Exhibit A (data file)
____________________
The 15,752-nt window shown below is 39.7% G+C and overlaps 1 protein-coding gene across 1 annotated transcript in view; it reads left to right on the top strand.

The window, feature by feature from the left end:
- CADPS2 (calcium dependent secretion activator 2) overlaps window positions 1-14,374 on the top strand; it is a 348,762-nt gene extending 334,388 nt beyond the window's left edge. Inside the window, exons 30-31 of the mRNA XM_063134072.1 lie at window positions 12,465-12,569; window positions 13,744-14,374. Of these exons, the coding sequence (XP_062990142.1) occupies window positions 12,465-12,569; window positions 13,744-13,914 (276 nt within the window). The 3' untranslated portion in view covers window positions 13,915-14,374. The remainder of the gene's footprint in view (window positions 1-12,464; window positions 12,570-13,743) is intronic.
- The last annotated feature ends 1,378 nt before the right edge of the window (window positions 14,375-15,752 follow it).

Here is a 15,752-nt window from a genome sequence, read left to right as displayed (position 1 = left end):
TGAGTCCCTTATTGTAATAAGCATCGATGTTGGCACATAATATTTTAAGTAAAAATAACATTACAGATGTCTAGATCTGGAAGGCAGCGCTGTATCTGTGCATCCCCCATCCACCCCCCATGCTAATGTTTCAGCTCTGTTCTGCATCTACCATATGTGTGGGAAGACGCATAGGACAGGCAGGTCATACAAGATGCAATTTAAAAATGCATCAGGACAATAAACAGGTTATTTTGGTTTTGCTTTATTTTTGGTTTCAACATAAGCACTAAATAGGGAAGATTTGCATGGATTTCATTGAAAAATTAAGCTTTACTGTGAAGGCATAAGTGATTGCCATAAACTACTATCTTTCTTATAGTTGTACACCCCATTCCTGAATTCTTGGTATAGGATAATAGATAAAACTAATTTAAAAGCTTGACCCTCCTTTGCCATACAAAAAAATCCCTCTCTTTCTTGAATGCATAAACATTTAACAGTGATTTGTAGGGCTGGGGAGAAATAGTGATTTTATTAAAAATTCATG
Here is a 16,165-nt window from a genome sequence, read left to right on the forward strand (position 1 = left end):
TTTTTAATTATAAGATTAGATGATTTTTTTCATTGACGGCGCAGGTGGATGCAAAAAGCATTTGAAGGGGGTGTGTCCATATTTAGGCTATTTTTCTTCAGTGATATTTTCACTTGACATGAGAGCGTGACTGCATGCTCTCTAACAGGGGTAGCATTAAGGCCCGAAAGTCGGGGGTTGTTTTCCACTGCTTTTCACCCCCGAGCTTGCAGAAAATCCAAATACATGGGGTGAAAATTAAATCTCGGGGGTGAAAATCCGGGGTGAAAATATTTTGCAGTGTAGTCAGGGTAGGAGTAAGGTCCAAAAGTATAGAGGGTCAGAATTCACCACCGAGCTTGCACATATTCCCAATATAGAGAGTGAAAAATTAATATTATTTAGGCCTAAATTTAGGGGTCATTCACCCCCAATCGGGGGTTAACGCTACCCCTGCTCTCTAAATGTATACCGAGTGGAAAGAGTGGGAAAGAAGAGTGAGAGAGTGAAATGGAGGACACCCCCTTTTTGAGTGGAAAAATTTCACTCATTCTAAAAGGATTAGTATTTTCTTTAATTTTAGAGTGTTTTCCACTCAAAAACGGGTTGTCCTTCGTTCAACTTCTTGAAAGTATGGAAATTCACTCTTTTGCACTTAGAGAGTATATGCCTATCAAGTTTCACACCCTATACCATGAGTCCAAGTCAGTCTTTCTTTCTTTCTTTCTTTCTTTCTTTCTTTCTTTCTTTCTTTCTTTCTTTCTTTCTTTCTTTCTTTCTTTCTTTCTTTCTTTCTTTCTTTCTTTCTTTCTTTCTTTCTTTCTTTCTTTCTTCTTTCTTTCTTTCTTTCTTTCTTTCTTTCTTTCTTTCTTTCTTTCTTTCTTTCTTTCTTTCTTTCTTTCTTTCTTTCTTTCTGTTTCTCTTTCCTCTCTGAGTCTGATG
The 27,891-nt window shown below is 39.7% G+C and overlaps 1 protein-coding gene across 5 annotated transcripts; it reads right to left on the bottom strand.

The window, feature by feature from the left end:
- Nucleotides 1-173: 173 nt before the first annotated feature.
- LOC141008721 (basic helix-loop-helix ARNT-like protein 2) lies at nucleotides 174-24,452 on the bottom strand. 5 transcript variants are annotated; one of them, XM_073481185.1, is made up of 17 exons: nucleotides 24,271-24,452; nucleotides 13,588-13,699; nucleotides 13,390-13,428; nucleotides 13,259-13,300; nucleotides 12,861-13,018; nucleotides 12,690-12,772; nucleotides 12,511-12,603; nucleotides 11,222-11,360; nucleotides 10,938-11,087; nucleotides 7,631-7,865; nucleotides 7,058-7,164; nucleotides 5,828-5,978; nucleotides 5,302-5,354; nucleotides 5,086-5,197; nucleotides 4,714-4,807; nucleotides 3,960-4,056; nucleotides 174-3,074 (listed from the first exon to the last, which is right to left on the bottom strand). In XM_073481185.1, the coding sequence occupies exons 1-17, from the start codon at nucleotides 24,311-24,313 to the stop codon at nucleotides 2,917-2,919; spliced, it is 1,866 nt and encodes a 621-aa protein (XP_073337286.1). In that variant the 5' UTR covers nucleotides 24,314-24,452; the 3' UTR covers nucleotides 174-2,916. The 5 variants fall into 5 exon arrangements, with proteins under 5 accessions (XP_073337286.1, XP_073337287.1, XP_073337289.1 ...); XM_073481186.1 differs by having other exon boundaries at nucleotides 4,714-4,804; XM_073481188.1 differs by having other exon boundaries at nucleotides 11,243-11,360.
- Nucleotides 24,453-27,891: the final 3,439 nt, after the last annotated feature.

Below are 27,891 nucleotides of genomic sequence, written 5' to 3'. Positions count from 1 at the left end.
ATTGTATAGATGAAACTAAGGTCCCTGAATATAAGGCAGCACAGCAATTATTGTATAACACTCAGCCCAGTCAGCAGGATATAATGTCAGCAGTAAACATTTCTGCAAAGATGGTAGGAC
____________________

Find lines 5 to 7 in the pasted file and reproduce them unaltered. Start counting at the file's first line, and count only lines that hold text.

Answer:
Here is a 15,752-nt window from a genome sequence, read left to right as displayed (position 1 = left end):
TGAGTCCCTTATTGTAATAAGCATCGATGTTGGCACATAATATTTTAAGTAAAAATAACATTACAGATGTCTAGATCTGGAAGGCAGCGCTGTATCTGTGCATCCCCCATCCACCCCCCATGCTAATGTTTCAGCTCTGTTCTGCATCTACCATATGTGTGGGAAGACGCATAGGACAGGCAGGTCATACAAGATGCAATTTAAAAATGCATCAGGACAATAAACAGGTTATTTTGGTTTTGCTTTATTTTTGGTTTCAACATAAGCACTAAATAGGGAAGATTTGCATGGATTTCATTGAAAAATTAAGCTTTACTGTGAAGGCATAAGTGATTGCCATAAACTACTATCTTTCTTATAGTTGTACACCCCATTCCTGAATTCTTGGTATAGGATAATAGATAAAACTAATTTAAAAGCTTGACCCTCCTTTGCCATACAAAAAAATCCCTCTCTTTCTTGAATGCATAAACATTTAACAGTGATTTGTAGGGCTGGGGAGAAATAGTGATTTTATTAAAAATTCATG
Here is a 16,165-nt window from a genome sequence, read left to right on the forward strand (position 1 = left end):